Federal Reserve Maintains Accommodative Stance
The Federal Reserve unexpectedly refrained from reducing the $85 billion pace of monthly bond buying, saying it needs more evidence of sustainable improvement in the economy and warning that an increase in interest rates threatened to curb the expansion.
“Conditions in the job market today are still far from what all of us would like to see,” Chairman Ben S. Bernanke said at a press conference today in Washington after a two-day meeting of the Federal Open Market Committee. “The committee has concern that rapid tightening of financial conditions in recent months would have the effect of slowing growth.”
Bernanke stressed that the pace of bond buying would be dependent on economic data, and the Fed has no predetermined schedule for tapering the purchases that have pushed its balance sheet to $3.66 trillion.
“There is no fixed calendar schedule, I really have to emphasize that,” Bernanke said. “If the data confirms our basic outlook for growth and the labor market, then we could begin later this year.”
Debt Ceiling Debate Resurfaces
Only days remain until some government operations will be shut down unless Washington is able to reach an extension. In order for this to transpire, Congress must pass a continuing resolution that will be approved by the Senate. It is expected that Congress will include a resolution that defunds Obamacare which will ultimately lead to rejection by the Senate. If both sides cannot come to an agreement, funding for some government operations will be cutoff and agencies suspended. Some projects that would possibly be suspended could include national parks and museums, processing of US passport applications, and various call centers.
The debt limit is expected to be reached in mid-October at which time the Treasury will not have the authority to borrow additional funds. If the limit is reached the Treasury will use any available cash to fund current expenses but it is estimated that many bills will be left unpaid. Before any agreement can be met to avoid reaching the limit there are several hurdles involved: House Speaker John Boehner wants spending cuts included in any agreement to increase the borrowing limit. President Obama has suggested that any spending cuts would have to come with tax increases. Additionally, Boehner wants to delay several Obamacare provisions such as the requirement for uninsured individuals to obtain this insurance.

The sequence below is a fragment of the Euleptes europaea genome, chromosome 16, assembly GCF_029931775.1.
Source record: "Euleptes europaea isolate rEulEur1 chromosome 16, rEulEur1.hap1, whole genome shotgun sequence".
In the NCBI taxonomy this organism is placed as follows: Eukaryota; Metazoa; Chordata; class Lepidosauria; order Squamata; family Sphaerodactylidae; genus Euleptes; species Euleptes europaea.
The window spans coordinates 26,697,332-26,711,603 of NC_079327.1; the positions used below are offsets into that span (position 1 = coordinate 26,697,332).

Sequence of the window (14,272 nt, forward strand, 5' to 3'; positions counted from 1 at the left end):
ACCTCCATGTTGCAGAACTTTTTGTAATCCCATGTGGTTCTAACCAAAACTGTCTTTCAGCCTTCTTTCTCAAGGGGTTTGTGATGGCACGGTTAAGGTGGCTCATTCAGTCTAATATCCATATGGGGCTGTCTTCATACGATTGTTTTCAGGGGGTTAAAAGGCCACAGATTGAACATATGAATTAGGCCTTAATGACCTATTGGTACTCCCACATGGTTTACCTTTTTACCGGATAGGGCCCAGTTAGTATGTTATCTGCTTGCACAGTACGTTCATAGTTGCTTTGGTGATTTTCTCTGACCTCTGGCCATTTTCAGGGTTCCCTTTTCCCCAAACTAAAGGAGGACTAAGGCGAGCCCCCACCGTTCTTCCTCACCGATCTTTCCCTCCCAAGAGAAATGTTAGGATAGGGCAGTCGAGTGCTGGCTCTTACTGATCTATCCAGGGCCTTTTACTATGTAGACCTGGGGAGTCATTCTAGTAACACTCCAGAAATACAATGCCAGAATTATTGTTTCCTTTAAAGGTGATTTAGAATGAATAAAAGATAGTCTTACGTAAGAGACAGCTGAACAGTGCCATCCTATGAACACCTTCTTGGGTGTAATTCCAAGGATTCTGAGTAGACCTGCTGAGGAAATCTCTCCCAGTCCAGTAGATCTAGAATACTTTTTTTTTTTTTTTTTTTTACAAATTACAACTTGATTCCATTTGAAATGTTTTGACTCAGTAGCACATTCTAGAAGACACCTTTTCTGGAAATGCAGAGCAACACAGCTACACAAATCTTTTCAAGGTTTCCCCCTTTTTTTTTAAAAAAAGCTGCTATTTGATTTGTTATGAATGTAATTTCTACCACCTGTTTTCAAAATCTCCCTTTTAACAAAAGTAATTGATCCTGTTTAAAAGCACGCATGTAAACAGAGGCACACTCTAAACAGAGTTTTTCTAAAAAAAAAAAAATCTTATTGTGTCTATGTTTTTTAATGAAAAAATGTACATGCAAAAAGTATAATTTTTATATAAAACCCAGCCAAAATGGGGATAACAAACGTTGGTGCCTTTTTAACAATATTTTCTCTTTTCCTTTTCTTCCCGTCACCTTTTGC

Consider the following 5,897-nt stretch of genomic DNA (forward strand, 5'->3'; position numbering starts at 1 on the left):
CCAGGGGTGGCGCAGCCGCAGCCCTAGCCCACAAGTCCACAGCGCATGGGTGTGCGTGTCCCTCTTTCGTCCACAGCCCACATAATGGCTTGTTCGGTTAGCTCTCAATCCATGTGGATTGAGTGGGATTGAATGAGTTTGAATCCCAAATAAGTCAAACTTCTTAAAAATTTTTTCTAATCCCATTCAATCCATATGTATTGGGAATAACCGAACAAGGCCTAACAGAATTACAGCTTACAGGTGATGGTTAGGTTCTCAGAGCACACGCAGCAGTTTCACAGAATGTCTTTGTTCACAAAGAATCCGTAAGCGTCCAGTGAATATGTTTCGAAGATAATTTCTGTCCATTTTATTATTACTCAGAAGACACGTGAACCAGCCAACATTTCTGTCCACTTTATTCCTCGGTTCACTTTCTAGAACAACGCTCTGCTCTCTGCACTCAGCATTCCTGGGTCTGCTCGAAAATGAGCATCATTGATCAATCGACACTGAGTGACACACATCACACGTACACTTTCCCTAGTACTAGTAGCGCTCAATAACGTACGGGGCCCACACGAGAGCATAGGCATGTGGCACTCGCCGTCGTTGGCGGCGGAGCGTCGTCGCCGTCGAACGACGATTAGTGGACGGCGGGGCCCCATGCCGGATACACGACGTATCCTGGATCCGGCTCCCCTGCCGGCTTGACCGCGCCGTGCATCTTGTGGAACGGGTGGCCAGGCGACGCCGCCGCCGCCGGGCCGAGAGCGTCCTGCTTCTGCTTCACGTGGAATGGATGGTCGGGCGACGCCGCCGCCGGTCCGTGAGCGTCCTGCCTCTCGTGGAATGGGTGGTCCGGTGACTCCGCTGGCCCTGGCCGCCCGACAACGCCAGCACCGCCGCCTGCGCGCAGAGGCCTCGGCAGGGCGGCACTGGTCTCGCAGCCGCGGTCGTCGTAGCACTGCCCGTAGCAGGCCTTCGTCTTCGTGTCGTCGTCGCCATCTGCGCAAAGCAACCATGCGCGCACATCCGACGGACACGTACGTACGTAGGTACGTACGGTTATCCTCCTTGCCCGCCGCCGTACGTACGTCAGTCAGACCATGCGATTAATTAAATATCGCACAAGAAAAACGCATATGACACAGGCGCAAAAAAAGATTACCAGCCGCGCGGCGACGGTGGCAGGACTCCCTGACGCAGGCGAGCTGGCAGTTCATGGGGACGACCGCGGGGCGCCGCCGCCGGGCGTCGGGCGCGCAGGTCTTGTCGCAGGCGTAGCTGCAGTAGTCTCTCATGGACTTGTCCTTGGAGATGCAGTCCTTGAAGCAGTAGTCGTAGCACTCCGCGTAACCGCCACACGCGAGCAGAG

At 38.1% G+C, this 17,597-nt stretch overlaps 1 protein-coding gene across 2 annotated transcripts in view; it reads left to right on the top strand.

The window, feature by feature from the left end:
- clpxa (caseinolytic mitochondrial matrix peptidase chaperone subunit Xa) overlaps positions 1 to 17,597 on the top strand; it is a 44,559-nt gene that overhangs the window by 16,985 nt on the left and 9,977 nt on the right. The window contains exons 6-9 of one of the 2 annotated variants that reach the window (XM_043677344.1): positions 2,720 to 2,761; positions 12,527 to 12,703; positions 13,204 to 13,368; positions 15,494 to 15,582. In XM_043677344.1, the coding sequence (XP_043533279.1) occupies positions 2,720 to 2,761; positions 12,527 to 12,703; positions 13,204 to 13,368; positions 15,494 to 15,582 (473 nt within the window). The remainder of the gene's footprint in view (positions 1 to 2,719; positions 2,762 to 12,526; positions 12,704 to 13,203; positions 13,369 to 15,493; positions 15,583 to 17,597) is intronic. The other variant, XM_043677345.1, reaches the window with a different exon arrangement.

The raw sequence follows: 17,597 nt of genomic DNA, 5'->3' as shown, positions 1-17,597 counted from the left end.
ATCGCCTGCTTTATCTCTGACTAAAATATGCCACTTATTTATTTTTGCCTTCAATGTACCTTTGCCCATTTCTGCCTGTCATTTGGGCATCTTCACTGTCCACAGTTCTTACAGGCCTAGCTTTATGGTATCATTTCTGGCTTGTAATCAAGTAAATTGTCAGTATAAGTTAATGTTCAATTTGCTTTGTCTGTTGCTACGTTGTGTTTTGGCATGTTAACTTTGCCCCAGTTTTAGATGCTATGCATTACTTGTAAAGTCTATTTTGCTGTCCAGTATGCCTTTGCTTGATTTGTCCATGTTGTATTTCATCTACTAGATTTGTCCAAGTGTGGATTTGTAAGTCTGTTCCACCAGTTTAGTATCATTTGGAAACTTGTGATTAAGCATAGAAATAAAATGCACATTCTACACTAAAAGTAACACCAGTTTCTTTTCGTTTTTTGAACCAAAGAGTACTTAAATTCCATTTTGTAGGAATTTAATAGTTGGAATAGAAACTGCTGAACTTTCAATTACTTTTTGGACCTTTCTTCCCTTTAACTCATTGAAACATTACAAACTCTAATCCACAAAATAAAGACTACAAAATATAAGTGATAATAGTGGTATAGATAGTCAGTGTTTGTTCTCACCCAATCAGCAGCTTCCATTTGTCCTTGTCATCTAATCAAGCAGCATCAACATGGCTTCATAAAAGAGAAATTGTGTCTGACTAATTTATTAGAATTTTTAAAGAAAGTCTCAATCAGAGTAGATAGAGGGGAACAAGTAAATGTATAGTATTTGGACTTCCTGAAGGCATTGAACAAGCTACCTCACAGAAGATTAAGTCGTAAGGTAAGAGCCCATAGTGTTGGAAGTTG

Federal Reserve chairman Ben Bernanke said on Wednesday that “a government shutdown…and a failure to raise the debt limit could have very serious consequences for the financial markets and the economy.” Warren Buffett described his thoughts on the scenario a little differently, suggesting these inactions would be “pretty damn dumb”.
Apple’s new iPhone models hit the shelves
Apple’s two newest iPhone models (5C and 5S) went on sale this morning. Lines began forming at some Apple stores weeks ago and have increased in size over the last few days. Indeed, today on the way into work, lines at the AT&T stores in Kirkwood and St. Louis Hills each saw around 50 people waiting in the rain in an attempt to get their hands on the new iPhones. The biggest demand (from initial reports) seems to be for the iPhone 5s; more specifically, the gold version of the 5S. Apple’s record high for iPhone sales on opening weekend was 5 Million, set last year. Analysts are predicting that Apple will surpass that number this time around. While the 5S seems to be the “hotter item”, the 5C is predicted to also have a high demand among consumers looking for a less expensive alternative to the 5S. The biggest concern, though, will be whether or not Apple will have supply constraints, especially for the iPhone 5S. On Monday, Apple will release the sales numbers for the opening weekend. It will be interesting to see how these numbers come in and will offer some insight as to how well the iPhone 5C will fare with consumers, specifically in emerging markets.
Emerging Markets have been rallying in the last four months, making up their earlier losses. However, they retreated today when India’s Central Bank unexpectedly announced that they were raising the repo rate, which is the rate that the Central Bank lends to Indian banks overnight, in order to help control their inflation rate. Elsewhere, Super Typhoon Usagi is expected to hit Taiwan on Saturday and Hong Kong on Sunday. Like Tropical Storm Sandy, this storm could have a disruptive impact on the two emerging economies. All told, Emerging Markets are still down around 3.7% this year and are trading at 10.7 times projected earnings, which is a tremendous discount compared to historical multiples.
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